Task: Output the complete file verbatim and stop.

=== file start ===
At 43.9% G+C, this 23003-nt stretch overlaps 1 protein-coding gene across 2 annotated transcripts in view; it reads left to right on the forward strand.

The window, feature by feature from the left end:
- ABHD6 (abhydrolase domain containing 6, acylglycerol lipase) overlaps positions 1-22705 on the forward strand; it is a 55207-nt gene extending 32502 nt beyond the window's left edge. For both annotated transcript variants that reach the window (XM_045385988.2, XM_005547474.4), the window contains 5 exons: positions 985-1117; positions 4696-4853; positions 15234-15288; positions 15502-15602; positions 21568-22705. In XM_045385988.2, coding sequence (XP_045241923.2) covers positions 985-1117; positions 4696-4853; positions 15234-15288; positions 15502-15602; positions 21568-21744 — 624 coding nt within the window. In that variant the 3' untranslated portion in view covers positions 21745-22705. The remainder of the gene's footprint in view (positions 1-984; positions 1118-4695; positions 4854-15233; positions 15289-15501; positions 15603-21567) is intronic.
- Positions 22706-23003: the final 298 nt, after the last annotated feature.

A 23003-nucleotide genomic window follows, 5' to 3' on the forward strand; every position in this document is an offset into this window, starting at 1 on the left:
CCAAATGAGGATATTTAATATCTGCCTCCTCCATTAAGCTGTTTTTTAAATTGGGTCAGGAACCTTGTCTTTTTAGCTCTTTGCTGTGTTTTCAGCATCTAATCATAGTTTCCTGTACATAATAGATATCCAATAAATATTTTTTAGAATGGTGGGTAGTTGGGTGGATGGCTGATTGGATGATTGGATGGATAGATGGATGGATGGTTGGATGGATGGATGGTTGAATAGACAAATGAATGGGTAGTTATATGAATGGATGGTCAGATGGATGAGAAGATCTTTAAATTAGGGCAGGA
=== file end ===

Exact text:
At 43.9% G+C, this 23003-nt stretch overlaps 1 protein-coding gene across 2 annotated transcripts in view; it reads left to right on the forward strand.

The window, feature by feature from the left end:
- ABHD6 (abhydrolase domain containing 6, acylglycerol lipase) overlaps positions 1-22705 on the forward strand; it is a 55207-nt gene extending 32502 nt beyond the window's left edge. For both annotated transcript variants that reach the window (XM_045385988.2, XM_005547474.4), the window contains 5 exons: positions 985-1117; positions 4696-4853; positions 15234-15288; positions 15502-15602; positions 21568-22705. In XM_045385988.2, coding sequence (XP_045241923.2) covers positions 985-1117; positions 4696-4853; positions 15234-15288; positions 15502-15602; positions 21568-21744 — 624 coding nt within the window. In that variant the 3' untranslated portion in view covers positions 21745-22705. The remainder of the gene's footprint in view (positions 1-984; positions 1118-4695; positions 4854-15233; positions 15289-15501; positions 15603-21567) is intronic.
- Positions 22706-23003: the final 298 nt, after the last annotated feature.

A 23003-nucleotide genomic window follows, 5' to 3' on the forward strand; every position in this document is an offset into this window, starting at 1 on the left:
CCAAATGAGGATATTTAATATCTGCCTCCTCCATTAAGCTGTTTTTTAAATTGGGTCAGGAACCTTGTCTTTTTAGCTCTTTGCTGTGTTTTCAGCATCTAATCATAGTTTCCTGTACATAATAGATATCCAATAAATATTTTTTAGAATGGTGGGTAGTTGGGTGGATGGCTGATTGGATGATTGGATGGATAGATGGATGGATGGTTGGATGGATGGATGGTTGAATAGACAAATGAATGGGTAGTTATATGAATGGATGGTCAGATGGATGAGAAGATCTTTAAATTAGGGCAGGA